Michigan Supreme Court Justice Charged with Real Estate Fraud
Diane Hathaway, Michigan Supreme Court Justice, may be facing political pressure to resign, but it seems she will not go down without a fight. Accused of real estate fraud, Hathaway may face criminal charges.
In 2010, Hathaway and her husband, attorney Michael Kingsley, contacted ING Bank in pursuit of a short sale on their Grosse Pointe Park home, a transaction in which a bank and borrower agree to sell a property for less than what is owed on the mortgage.
The hardship letter sent to ING Bank, however, failed to disclose the recent transfer of their Florida home to Kingsley’s daughter. As Hathaway claimed she did not possess the financial resources necessary to pay the mortgage on her Michigan property, her Florida residence seemed to have been hidden away. After the short sale of the Grosse Pointe home, resulting in the erasure of over $600,000 in mortgage debt, the Florida home was quietly transferred back into Hathaway’s name.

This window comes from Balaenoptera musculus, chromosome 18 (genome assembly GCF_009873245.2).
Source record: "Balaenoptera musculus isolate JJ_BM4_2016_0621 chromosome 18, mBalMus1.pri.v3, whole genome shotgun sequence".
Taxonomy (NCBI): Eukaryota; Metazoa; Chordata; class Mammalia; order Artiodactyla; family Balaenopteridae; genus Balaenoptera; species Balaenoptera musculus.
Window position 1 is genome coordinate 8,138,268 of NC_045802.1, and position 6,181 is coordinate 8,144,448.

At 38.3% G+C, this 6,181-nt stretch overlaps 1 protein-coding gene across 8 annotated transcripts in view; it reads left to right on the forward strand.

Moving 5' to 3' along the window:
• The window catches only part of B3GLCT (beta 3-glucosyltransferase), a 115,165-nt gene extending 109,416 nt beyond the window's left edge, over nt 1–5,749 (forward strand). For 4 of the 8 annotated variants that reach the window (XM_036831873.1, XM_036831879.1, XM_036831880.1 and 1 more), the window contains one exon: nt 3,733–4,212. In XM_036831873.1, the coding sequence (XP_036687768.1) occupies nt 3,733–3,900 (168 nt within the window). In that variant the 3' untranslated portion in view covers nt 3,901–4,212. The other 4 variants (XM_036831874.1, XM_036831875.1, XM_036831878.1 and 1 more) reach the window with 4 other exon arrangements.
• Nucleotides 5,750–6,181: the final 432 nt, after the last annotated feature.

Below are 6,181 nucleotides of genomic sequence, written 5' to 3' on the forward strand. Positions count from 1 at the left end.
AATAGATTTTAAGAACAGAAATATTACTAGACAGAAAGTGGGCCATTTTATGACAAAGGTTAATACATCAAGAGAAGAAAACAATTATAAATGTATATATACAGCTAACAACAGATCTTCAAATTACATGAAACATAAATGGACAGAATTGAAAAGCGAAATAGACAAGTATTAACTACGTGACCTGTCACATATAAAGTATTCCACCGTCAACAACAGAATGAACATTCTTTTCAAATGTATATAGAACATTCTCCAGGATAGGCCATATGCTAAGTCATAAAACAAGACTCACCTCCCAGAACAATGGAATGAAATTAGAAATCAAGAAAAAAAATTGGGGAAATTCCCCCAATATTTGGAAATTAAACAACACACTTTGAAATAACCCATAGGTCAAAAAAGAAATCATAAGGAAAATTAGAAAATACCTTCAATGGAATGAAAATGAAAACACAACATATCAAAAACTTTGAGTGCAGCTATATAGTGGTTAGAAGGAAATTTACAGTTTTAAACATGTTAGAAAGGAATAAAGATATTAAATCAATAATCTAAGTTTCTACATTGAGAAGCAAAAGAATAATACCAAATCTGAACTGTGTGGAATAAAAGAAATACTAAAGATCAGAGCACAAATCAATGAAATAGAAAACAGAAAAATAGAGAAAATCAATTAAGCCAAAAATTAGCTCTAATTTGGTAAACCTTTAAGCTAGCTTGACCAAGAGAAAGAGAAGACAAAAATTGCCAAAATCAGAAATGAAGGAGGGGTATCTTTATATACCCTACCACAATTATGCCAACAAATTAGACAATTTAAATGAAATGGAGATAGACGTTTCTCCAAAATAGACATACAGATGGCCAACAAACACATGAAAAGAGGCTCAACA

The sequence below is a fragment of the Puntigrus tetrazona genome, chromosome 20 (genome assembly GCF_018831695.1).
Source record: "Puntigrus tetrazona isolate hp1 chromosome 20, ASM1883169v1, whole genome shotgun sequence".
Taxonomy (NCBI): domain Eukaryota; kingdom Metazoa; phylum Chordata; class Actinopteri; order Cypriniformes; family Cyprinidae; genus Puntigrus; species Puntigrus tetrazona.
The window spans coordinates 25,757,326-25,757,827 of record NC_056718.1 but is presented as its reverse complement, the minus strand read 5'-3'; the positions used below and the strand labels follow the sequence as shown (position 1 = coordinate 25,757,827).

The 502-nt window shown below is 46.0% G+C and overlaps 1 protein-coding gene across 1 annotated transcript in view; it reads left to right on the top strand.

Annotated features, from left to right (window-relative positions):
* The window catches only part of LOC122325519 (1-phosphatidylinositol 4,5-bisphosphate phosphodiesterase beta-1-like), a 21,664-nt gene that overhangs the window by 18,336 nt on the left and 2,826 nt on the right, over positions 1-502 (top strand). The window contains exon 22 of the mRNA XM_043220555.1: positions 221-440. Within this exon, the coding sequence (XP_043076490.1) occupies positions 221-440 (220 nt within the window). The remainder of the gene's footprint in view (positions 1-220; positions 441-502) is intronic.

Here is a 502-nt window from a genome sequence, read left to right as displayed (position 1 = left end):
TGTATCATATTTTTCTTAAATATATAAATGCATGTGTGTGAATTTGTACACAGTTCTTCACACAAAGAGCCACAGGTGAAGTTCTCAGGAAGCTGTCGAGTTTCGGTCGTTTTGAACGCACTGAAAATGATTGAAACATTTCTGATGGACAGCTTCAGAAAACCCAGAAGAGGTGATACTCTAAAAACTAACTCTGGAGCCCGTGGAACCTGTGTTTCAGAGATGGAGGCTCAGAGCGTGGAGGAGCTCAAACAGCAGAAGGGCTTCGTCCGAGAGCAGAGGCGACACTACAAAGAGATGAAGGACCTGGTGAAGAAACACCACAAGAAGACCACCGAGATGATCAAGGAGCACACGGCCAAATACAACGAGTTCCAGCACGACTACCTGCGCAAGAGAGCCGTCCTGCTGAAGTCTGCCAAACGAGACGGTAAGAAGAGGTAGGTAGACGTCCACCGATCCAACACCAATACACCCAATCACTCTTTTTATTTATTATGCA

Federal authorities filed a lawsuit to seize Hathaway’s Florida residence, accusing her of hiding real estate while persuading a bank to allow the short sale of her Gross Pointe residence. Hathaway and Kingsley, however, will have the chance to challenge the government in this forfeiture action.
While Michigan Chief Justice Robert Young Jr. urged Hathaway to make a statement, clearing the air and explaining the transactions, Hathaway declined to speak publicly. Matt Frendewey, spokesman for the Michigan Republican Party, pushed for Hathaway’s resignation: “Her actions are offensive to the many Michigan families who have faced difficult times during Michigan’s economic downturn.”